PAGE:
“This administration has ensured that we do not interfere in any way with the work of INEC except to ensure that all funds were released to the commission.
“We now urge INEC to ensure not only that materials already distributed are safe and do not get into wrong hands, but that everything is done to avoid the lapses that resulted in this unfortunate postponement, and ensure a free and fair election on the rescheduled dates.
“While I reaffirm my strong commitment to the independence, neutrality of the electoral umpire and the sanctity of the electoral process and ballot, I urge all political stakeholders and Nigerians to continue to rally round INEC at this trying national moment in our democratic journey.”
APC national leader Ahmed Bola Tinubu, clearly tows the same line with President Buhari.
He said in a statement that the deferment of the elections has “clearly provoked significant anger and disappointment among the people.”
According to him, “the voters were ready and INEC should have been equally as prepared and ready as the voters.
“Yet, we ask that the people contain their anger and remain calm. Let no one be tempted to breach the peace because of this delay.
“In the greater scheme of things, a one-week delay is not overly burdensome when compared to the importance of conducting free and just elections in the establishment of representative democracy and good governance in our land.”
INEC gives real reasons why elections were postponed
It became clear later in the day (February 16) why INEC postponed the elections scheduled for last Saturday.
At a meeting in Abuja with stakeholders and the election observers, Prof. Yakubu elaborated on the logistics challenges faced by the commission, as well as gave other reasons that led to the shifting of the elections.
He said: “Unfortunately, in the last one week, flights within the country have been adversely affected by bad weather. For instance, three days ago, we were unable to deliver materials to some locations due to bad weather.
“We therefore had to rely on slow-moving long haulage vehicles to locations that can be serviced by air in spite of the fact that we created five zonal airport hubs -Abuja (North Central), Port Harcourt (South South and South East), Kano (North West), Maiduguri and Yola (North East) and Lagos (South West) to facilitate the delivery of electoral logistics. ”
He alleged that the plan by the commission to deliver fair, free, peaceful and credible polls were sabotaged by serious fire incidents which affected three of its offices in lsiala Ngwa South Local Government Area of Abia state, Qu‘an Pan Local Government Area of Plateau State and its Anambra State Office at Awka, which destroyed 4,600 prepared Smart Card Readers.
He said: “In all three cases, serious disruptions were occasioned by the fire, further diverting our attention from regular preparations to recovery from the impact of the incidents as the commission had to replace all affected materials, including the Permanent Voter Cards.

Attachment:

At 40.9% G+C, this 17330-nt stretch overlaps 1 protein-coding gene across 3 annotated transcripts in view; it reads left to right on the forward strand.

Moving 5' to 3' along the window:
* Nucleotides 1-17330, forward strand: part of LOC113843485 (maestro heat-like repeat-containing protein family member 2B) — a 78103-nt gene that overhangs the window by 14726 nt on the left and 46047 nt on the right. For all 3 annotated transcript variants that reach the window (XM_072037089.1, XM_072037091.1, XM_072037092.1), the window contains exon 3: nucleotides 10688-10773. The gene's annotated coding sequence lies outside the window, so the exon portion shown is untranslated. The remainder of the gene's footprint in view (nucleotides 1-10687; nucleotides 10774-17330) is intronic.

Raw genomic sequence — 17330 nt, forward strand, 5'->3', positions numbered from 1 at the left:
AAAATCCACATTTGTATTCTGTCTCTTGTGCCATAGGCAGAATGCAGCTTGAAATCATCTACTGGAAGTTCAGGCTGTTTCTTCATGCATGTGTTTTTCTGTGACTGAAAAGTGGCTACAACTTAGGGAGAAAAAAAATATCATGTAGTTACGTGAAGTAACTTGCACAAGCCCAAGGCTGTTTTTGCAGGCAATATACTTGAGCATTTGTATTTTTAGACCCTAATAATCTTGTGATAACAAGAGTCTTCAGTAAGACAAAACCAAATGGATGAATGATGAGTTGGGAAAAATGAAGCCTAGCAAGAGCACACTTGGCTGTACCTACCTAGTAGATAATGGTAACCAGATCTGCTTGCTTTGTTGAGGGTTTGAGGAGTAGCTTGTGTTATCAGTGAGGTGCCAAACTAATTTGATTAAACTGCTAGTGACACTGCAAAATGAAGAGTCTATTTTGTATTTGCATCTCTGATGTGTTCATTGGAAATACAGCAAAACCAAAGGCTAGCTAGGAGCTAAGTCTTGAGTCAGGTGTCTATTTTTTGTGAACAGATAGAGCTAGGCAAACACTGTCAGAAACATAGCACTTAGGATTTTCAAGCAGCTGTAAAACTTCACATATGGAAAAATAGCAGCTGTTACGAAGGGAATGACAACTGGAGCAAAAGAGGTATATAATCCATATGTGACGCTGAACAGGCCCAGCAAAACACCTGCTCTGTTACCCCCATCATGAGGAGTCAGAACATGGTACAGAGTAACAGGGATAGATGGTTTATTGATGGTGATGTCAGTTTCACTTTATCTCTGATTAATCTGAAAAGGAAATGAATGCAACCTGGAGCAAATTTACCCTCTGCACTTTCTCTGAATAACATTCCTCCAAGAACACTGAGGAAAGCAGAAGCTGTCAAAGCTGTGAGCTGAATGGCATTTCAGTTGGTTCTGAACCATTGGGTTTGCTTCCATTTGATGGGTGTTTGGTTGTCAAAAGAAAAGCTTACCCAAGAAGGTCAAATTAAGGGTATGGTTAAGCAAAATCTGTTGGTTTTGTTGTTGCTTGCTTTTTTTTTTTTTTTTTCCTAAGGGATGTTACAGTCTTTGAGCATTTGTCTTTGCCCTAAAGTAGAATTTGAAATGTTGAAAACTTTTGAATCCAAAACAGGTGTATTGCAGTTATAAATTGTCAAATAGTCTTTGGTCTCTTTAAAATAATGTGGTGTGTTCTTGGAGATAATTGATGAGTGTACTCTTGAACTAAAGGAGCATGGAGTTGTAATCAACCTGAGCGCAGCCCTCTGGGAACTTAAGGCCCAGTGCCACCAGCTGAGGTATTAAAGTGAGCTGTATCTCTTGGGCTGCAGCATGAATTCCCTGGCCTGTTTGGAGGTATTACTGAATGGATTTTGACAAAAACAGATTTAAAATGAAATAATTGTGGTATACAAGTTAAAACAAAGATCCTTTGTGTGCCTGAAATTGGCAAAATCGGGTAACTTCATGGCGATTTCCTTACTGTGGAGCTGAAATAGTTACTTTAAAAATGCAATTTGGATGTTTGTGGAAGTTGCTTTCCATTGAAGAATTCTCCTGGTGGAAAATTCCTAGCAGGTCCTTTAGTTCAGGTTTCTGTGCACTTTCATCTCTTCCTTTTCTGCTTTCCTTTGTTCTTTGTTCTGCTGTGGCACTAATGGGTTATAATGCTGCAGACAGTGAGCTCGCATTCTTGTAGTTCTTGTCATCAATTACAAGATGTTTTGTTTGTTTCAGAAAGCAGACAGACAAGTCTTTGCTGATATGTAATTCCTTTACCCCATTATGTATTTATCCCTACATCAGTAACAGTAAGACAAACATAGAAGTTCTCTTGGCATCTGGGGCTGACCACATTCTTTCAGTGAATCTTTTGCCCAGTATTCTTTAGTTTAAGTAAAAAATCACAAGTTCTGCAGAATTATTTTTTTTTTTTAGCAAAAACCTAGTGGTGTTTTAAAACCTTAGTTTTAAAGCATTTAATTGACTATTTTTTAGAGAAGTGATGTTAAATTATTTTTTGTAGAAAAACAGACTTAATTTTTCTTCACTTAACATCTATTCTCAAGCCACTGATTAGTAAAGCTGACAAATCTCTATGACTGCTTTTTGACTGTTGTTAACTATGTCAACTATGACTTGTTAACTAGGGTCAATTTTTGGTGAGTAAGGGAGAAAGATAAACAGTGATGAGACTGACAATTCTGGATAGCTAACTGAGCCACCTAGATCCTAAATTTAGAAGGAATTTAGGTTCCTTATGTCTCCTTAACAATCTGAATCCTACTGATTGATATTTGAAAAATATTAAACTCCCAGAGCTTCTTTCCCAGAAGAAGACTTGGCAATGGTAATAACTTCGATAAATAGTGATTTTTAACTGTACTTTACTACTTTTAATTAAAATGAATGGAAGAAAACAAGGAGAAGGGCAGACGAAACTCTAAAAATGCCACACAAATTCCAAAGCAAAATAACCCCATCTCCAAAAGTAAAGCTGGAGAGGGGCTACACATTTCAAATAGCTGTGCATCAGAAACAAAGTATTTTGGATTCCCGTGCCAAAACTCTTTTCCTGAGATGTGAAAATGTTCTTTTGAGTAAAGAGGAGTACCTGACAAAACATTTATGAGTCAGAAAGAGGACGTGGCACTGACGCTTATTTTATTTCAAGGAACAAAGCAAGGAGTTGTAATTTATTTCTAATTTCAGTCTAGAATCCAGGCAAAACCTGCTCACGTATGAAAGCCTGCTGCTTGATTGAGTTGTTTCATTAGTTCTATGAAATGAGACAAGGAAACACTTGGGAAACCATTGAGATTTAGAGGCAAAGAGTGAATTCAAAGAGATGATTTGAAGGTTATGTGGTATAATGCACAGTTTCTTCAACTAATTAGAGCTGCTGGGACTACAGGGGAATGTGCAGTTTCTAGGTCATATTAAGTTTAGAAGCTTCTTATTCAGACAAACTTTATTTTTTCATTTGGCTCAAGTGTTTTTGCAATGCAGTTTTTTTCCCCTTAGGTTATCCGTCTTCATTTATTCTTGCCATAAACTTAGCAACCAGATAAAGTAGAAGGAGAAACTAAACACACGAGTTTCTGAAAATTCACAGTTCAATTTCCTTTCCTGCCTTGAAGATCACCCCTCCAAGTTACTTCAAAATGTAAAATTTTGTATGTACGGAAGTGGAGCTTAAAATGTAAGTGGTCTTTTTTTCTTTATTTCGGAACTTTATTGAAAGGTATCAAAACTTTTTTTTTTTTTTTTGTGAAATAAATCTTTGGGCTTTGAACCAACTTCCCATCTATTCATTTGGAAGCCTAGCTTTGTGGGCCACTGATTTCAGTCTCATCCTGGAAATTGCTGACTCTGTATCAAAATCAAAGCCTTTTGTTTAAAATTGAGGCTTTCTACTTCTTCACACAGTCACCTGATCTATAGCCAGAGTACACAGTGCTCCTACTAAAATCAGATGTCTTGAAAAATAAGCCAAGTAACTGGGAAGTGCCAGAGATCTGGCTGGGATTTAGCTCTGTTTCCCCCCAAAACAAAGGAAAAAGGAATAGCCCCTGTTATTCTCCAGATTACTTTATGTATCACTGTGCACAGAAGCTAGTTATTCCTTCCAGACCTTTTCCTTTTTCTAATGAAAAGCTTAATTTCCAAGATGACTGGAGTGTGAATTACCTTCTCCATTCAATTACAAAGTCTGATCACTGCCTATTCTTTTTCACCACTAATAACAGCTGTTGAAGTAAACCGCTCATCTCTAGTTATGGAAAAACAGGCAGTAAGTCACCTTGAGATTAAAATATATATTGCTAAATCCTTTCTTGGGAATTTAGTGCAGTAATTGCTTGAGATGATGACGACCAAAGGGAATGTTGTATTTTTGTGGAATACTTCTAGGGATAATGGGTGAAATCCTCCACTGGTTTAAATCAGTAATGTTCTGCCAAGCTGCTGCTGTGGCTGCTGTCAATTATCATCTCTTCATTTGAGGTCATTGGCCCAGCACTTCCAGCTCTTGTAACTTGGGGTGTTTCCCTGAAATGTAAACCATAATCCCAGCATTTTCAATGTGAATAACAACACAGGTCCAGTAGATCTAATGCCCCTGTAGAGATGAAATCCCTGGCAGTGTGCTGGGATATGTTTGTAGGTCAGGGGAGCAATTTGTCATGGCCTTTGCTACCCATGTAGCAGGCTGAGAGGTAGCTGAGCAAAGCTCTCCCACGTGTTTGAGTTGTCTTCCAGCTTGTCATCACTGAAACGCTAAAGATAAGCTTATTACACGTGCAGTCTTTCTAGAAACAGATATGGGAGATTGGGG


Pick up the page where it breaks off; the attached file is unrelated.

According to the INEC chairman, the legion of lawsuits against the commission which arose from the nomination of candidates by parties, tended to distract the commission from its normal operations.
He, however, on behalf of the commission appealed to Nigerians and all stakeholders for their understanding on what had been a “a very difficult decision” for the Commission.
He said: “As Chairman of INEC and on behalf of the Commission, we take full responsibility for what happened and we regretted any inconvenience our decision might have caused.”
There is, however, a groundswell of opinion that one week may not be enough for INEC to perfect its operations with a view to delivering fair, free and credible elections.
For instance, there are palpable fears that five to six days may not be enough for the Commission’s ICT department to reconfigure about 180,000 Smart Card Readers earlier programmed to work only on Election Day February. 16.
One week may also not be enough for the Commission to retrieve and thereafter re-deliver all the sensitive and non-sensitive materials already delivered to some states before the election was postponed.
This is not the first time the country will be compelled to swallow the bitter pill of electoral shift in its political history.
In 2011, then INEC chairman, Prof. Attahiru Jega, shifted the polls citing late deployment of polling materials, after voting for the National Assembly election had actually begun in states such as Lagos, Kaduna, Kebbi, Delta, Zamfara and Enugu.
Again in 2015, the country witnessed another postponement of elections for a period of six weeks at the instance of security chiefs who said at the time that they planned to conduct massive military operations in the North-East where Boko Haram had held sway, and therefore, would not muster enough security to safeguard men and materials for the National Assembly and Presidential elections scheduled for February 14, and Governorship and State Assembly elections slated for February 28, 2015.
Consequently, Jega rescheduled the 2015 general elections thus: the National Elections (Presidential and National Assembly) – March 28th, 2015; while the state elections (Governorship and State Assembly) were held on April 11, 2015.
In re-ordering the schedule of the 2019 general elections, Prof. Yakubu obviously relied on the provisions of Section 26(1) of the Electoral Act 2010 (as Amended), which provides thus: –
“Where a date has been appointed for the holding of an election, and there is reason to believe that a serious breach of the peace is likely to occur if the election is proceeded with on that date or it is impossible to conduct the elections as a result of natural disasters or other emergencies, the Commission may postpone the election and shall in respect of the area, or areas concerned, appoint another date for the holding of the postponed election, provided that such reason for the postponement is cogent and verifiable.”
Not a few said that in postponing the election, he acted too late in the day.
“Why should the INEC boss wait till the last minute before announcing the postponement of the general elections,” queried Ibeneme Njoku, a student in one of the tertiary institutions in